The Valiant Five

From Academic Kids

The Valiant Five or The Famous Five were five Canadian women who, in 1927 asked the Supreme Court of Canada to answer the question, "Are women persons?" The case came to be known as the Persons Case.

The women, all of whom were from Alberta, were:

Specifically the question was whether Section 24 of the British North America Act, 1867, included the possibility of women becoming senators: "The Governor General shall... summon qualified Persons to the Senate; and ... every Person so summoned shall become and be a Member of the Senate and a Senator."

Only men had been appointed to the Senate thus far. For years, pressure had grown for women to be appointed to the Senate. Among other reasons, until 1970 the Senate approved divorces.

In Edwards v. Canada (Attorney General) [1928] S.C.R. 276, The Supreme Court of Canada ruled unanimously that the word person did not include women. The stated grounds included:

  • the framers of the Act, in 1867, could not have had it in mind to permit women senators, since women did not participate in politics at that time;
  • the act exclusively used the word "he" to refer to senators.

The five women refused to give up and appealed to the Judicial Committee of the Privy Council in London—effectively Canada's highest court at that time. On October 18, 1929, the committee ruled that Canadian women were indeed persons and were competent to serve in the Senate. In their decision (Edwards v. Canada (Attorney General) [1930] A.C. 124 (P.C.)), the Privy Councilors called the exclusion of women from public office "a relic of days more barbarous than ours." Because the Judicial Council was a final court of appeal for the British Empire as a whole, this decision set a precedent for jurisdictions over the world. However, because the Council did not hear appeals from within the British Isles, the decision was non-precedental for the British House of Lords. The right of women to sit in the House of Lords remained a point of legal and political controversy long after.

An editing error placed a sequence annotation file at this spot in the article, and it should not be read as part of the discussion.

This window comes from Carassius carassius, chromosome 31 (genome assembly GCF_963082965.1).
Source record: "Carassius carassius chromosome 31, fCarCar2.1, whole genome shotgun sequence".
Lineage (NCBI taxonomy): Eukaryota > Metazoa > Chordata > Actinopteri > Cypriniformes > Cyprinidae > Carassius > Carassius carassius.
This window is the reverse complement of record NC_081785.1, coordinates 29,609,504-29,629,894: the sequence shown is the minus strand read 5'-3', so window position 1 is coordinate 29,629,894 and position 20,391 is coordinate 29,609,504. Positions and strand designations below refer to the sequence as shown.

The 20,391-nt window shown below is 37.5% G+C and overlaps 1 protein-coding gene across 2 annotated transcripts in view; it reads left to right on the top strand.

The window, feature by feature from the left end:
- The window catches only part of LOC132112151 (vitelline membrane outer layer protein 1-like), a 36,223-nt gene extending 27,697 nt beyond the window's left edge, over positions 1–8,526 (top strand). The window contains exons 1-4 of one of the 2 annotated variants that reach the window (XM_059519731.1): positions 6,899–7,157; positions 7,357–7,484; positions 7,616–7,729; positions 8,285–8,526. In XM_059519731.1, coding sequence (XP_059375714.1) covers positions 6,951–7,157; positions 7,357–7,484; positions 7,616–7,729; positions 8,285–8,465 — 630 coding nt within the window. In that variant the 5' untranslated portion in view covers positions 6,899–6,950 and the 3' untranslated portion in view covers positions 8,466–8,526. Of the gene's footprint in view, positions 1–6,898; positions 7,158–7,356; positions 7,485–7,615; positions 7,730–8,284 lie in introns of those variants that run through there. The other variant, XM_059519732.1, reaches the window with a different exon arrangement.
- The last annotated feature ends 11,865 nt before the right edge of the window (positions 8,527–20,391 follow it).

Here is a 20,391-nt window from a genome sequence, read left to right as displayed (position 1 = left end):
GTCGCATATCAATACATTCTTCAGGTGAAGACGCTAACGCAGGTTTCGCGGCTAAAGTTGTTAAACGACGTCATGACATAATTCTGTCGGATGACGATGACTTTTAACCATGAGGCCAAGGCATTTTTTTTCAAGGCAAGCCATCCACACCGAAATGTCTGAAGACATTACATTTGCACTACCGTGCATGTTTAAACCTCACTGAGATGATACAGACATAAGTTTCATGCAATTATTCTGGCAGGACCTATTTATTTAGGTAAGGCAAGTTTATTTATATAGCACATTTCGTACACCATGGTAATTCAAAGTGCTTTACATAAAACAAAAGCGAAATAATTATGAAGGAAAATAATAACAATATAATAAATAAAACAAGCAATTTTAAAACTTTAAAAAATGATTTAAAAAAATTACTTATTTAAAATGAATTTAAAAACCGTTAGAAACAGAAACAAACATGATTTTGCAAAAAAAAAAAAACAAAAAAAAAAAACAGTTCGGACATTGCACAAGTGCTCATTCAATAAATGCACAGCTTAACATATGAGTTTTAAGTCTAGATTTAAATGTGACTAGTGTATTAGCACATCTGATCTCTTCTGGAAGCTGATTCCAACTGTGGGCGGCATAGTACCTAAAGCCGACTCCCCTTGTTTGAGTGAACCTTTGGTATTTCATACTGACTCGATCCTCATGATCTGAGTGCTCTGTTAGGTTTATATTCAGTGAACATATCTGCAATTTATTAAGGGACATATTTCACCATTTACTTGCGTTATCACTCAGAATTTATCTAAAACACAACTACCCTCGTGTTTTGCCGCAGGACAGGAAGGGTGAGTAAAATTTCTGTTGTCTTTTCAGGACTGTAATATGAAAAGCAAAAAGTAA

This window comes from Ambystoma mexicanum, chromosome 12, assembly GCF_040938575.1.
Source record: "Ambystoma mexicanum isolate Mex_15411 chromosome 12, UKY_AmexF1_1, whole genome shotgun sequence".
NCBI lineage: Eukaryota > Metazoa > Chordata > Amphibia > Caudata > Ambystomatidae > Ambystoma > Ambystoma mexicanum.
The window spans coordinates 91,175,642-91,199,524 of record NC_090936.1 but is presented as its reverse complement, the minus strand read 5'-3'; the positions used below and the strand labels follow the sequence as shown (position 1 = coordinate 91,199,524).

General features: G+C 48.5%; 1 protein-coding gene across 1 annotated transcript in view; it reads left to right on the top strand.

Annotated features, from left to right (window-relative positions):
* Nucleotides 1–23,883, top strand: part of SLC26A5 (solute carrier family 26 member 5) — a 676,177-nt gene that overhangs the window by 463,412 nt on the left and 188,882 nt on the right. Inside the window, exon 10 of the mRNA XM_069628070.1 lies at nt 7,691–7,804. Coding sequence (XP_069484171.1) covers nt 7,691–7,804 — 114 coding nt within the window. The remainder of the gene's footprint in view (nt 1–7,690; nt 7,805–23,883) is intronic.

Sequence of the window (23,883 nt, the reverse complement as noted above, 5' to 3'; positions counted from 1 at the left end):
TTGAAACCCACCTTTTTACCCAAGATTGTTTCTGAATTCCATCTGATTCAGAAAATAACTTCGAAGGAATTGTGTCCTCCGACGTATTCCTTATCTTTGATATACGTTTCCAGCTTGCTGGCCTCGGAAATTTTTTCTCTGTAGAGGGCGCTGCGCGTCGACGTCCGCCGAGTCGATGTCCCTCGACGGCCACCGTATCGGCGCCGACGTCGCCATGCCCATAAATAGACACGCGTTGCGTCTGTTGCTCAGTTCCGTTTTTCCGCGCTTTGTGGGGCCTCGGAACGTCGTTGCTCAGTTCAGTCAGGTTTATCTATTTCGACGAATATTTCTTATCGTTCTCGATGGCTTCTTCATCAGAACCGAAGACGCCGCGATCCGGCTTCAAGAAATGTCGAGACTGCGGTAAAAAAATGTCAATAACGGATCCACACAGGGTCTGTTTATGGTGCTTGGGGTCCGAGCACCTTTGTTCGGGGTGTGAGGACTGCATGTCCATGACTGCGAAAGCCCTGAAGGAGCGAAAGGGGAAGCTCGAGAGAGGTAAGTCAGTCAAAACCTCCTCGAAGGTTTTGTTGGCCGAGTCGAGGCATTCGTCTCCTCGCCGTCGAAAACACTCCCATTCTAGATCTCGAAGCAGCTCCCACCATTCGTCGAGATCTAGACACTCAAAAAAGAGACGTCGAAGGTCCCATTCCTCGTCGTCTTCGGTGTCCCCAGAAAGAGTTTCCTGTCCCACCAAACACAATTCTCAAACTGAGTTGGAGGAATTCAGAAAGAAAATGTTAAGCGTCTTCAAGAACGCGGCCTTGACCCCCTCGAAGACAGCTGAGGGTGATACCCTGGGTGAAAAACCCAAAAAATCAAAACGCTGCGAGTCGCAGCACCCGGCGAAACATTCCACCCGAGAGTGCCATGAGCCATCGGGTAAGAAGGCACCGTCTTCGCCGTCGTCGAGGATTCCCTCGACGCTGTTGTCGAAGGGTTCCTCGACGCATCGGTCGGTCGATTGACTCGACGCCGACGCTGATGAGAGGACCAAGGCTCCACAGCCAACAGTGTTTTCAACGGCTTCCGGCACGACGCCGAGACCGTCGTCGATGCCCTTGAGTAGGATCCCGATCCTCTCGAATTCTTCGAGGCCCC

Four months later, Cairine Wilson became the first woman to sit in the Senate.

Along with Th鲨se Casgrain, the Five have been commemorated on Canada's newest fifty-dollar bill.

The Famous Five have also been commemorated with a statue on Canada's Parliament Hill.

Opinions on the Famous Five vary considerably. Many feminists laud them as trailblazers for women. Others are disturbed by the opinions of some of the women on other issues, such as non-white immigration. Some might well question the overall significance of the decision, noting that by the 1920s the Canadian Senate was a largely powerless body. However, the precedent did establish the principle that women could hold any political office in Canada. Moreover, the Five clearly did devote their energies to increasing women's participation on legislative bodies with greater power: Two became members of the Alberta Legislature and one a member of the House of Commons.

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